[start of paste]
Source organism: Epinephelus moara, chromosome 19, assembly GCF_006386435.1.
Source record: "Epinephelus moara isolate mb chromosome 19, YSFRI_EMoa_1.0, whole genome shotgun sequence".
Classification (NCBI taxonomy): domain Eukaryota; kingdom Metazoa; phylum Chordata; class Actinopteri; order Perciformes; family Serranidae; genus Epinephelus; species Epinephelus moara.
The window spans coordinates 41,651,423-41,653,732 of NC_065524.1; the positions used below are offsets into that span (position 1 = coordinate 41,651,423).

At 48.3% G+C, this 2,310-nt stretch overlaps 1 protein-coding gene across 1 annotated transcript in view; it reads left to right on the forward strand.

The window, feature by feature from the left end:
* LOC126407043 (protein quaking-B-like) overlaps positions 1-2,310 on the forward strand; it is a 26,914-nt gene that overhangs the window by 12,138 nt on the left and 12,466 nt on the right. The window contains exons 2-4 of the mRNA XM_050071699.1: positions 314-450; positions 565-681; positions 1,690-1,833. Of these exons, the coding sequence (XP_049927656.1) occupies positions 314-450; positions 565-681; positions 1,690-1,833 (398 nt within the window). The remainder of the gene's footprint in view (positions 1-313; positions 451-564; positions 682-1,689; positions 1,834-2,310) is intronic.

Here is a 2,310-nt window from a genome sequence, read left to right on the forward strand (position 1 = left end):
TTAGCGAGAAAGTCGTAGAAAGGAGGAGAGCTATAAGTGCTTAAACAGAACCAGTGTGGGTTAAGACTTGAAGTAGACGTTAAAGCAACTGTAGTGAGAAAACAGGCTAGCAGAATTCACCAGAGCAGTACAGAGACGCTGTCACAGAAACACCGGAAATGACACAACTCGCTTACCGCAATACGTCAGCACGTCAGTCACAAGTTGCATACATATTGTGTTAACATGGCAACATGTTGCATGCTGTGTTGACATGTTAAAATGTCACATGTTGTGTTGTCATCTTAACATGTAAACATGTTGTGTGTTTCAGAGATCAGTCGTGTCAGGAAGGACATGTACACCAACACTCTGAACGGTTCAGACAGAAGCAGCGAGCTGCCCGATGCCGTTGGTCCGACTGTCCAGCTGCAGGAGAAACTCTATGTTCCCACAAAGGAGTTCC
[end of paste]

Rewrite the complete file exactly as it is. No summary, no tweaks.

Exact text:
Source organism: Epinephelus moara, chromosome 19, assembly GCF_006386435.1.
Source record: "Epinephelus moara isolate mb chromosome 19, YSFRI_EMoa_1.0, whole genome shotgun sequence".
Classification (NCBI taxonomy): domain Eukaryota; kingdom Metazoa; phylum Chordata; class Actinopteri; order Perciformes; family Serranidae; genus Epinephelus; species Epinephelus moara.
The window spans coordinates 41,651,423-41,653,732 of NC_065524.1; the positions used below are offsets into that span (position 1 = coordinate 41,651,423).

At 48.3% G+C, this 2,310-nt stretch overlaps 1 protein-coding gene across 1 annotated transcript in view; it reads left to right on the forward strand.

The window, feature by feature from the left end:
* LOC126407043 (protein quaking-B-like) overlaps positions 1-2,310 on the forward strand; it is a 26,914-nt gene that overhangs the window by 12,138 nt on the left and 12,466 nt on the right. The window contains exons 2-4 of the mRNA XM_050071699.1: positions 314-450; positions 565-681; positions 1,690-1,833. Of these exons, the coding sequence (XP_049927656.1) occupies positions 314-450; positions 565-681; positions 1,690-1,833 (398 nt within the window). The remainder of the gene's footprint in view (positions 1-313; positions 451-564; positions 682-1,689; positions 1,834-2,310) is intronic.

Here is a 2,310-nt window from a genome sequence, read left to right on the forward strand (position 1 = left end):
TTAGCGAGAAAGTCGTAGAAAGGAGGAGAGCTATAAGTGCTTAAACAGAACCAGTGTGGGTTAAGACTTGAAGTAGACGTTAAAGCAACTGTAGTGAGAAAACAGGCTAGCAGAATTCACCAGAGCAGTACAGAGACGCTGTCACAGAAACACCGGAAATGACACAACTCGCTTACCGCAATACGTCAGCACGTCAGTCACAAGTTGCATACATATTGTGTTAACATGGCAACATGTTGCATGCTGTGTTGACATGTTAAAATGTCACATGTTGTGTTGTCATCTTAACATGTAAACATGTTGTGTGTTTCAGAGATCAGTCGTGTCAGGAAGGACATGTACACCAACACTCTGAACGGTTCAGACAGAAGCAGCGAGCTGCCCGATGCCGTTGGTCCGACTGTCCAGCTGCAGGAGAAACTCTATGTTCCCACAAAGGAGTTCC